4. It was a cold and snowy night… November, 2015
This story has many beginnings: a high school dance, a card game, but I am going to start it in Nazi Germany in 1944.
Joachim von Ribbentrop, Germany’s Foreign Minister, was seeking ways to learn more about America. In particular, he wanted to know how German propaganda was being received. Toward that end, he turned to the Schutzstaffel (the infamous SS) which, in turn, selected a German citizen, Erich Gimpel (alias Edward George Green) and an American defector, William Curtis Colepaugh, for a spy mission.
Gimpel, born March 25, 1910, had served as a radio engineer for seven years in South America before being tapped for service as a spy and saboteur. William Curtis Colepaugh (alias William C. Caldwell) was a disillusioned American, (born in Connecticut in 1918), who had dropped out of MIT after three years, had briefly served in the US Navy (before being honorably discharged on suspicion of German sympathies). He then joined the Merchant Marine, sailed to Lisbon, Portugal where he jumped ship and presented himself for duty at the German Consulate.
Following special training at The Hague, the cool German professional and the eager American amateur had an assignment, code name: Untermehmen Elster (or “Operation Magpie”). Originally intended to gather information gauging the effectiveness of Nazi propaganda in the United States, the objective was later widened to include the gathering of technical engineering information, generally from public sources. Of particular interest was intelligence on shipyards, airplane factories, and rocket-testing facilities.
Gimpel and Colepaugh were to sail from Kiel, Germany aboard a German submarine bound for the east coast of the U.S. where they would be secreted ashore.
To set some context: in 1944 the war in Europe was beginning to shift in favor of the Allies:
_ Allied troops landed in Anzio in January and freed Rome on
_ The invasion of Normandy took place on June 6th and by late
July the Allies had broken out of the beachhead and were racing toward Paris.
_ On June 22nd the Russians launched a massive counter-
offensive in eastern Belarus.
_ Allied forces landed in southern France on August 14 near
Nice and advanced rapidly to the northeast.
You get the idea: not a good time to be wearing a swastika.
That was the state of the war as Gimpel and Colepaugh’s submarine, U-1230, slipped out of Kiel harbor on September 24, 1944 and laid quietly on the ocean floor just outside the harbor (perhaps testing systems?). On Sept 26 she then headed for Horten, Norway where she arrived at about 7:00am on the 27th. There additional tests were run. On Oct 3, she sailed to Kristianand, arriving early the following morning. On October 6, she headed out into the north Atlantic, separated from her escort, submerged and set course for the banks of Newfoundland. She made the crossing typically submerged but for four to six hours spent on the surface each night. Averaging only 6 knots, it was a long (five week) crossing.
As they approached Newfoundland U-1230 began running entirely submerged, (except for “Schnorcheling”, i.e. snorkeling), to recharge batteries. They acquired the banks of Newfoundland on Nov. 20.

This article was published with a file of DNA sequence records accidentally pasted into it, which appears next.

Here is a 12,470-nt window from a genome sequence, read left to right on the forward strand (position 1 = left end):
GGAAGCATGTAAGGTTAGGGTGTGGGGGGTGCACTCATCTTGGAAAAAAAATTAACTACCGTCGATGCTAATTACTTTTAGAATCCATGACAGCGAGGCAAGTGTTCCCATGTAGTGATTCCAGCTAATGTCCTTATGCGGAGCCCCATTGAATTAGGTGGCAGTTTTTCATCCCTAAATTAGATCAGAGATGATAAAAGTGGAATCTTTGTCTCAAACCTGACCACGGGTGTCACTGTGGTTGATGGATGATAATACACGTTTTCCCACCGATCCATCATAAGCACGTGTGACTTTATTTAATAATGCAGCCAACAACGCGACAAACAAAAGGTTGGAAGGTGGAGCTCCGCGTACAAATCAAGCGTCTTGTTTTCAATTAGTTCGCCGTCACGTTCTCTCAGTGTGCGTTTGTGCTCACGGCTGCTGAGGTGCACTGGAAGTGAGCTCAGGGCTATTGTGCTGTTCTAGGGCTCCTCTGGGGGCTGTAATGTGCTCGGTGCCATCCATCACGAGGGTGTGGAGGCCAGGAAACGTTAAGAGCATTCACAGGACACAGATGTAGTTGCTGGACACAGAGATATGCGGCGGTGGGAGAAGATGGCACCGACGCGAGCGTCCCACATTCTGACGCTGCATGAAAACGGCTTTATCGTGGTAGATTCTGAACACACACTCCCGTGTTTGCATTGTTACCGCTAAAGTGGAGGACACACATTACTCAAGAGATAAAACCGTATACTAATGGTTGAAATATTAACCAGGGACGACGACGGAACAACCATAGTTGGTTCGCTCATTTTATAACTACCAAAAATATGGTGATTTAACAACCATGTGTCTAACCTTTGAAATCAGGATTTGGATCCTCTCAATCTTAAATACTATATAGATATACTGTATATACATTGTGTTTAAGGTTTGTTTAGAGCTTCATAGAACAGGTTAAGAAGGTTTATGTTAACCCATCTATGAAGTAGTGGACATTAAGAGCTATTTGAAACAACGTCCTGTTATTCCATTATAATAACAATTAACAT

From there they headed due south for Sable Island, from which they headed west for the Nova Scotia light. Not being able to spot the light the Captain surfaced to take bearings — in this case from commercial radio stations — only to find that they were just south of Mt. Desert Rock, to which they proceeded.
For the next six days the crew worked on ship repairs. (The humidity of the long, largely submerged, crossing had damaged many of the electronics). They would schnorchel at night and lay on the bottom, (in about 100 meters of water), during the day. In particular, they were paying close attention to tides and currents which would be critical for their landing.
On the evening of November 29, (71 years ago today), U-1230 rose to periscope depth and headed into Frenchman Bay entering between Porcupine and Ironbound Islands.
At approximately 10:30 pm, she was a few hundred yards off shore. She surfaced with her decks awash. An rubber raft was brought up and inflated. Gimpel and Colepaugh, dressed in civilian cloths — (light “trench coat, fedoras, suitcase) — boarded the small craft; two uniformed members of the ship’s crew rowed them ashore. They landed at: 44°28′25″N 68°14′41″W — a finger of rock known to locals as “Sunset Ledge”, protruding westward into the Bay.
[Digression: if you call up Google Maps and enter those coordinates your little red pin will drop on the western shore of Crabtree Neck. Move in closer and you will see West Shore Road tracing the western coast, past Bragg Lane and Adleman Way. Switch to satellite (What a wonder!), and move closer still: a right-angled house will appear, next to it a separate garage by the drive, and curving paths to the shore. Whose house is that? OURS!!! Indeed, 44°28′25″N 68°14′41″W puts you just off our southern pocket beach where you can see, to the north the inviting rocks.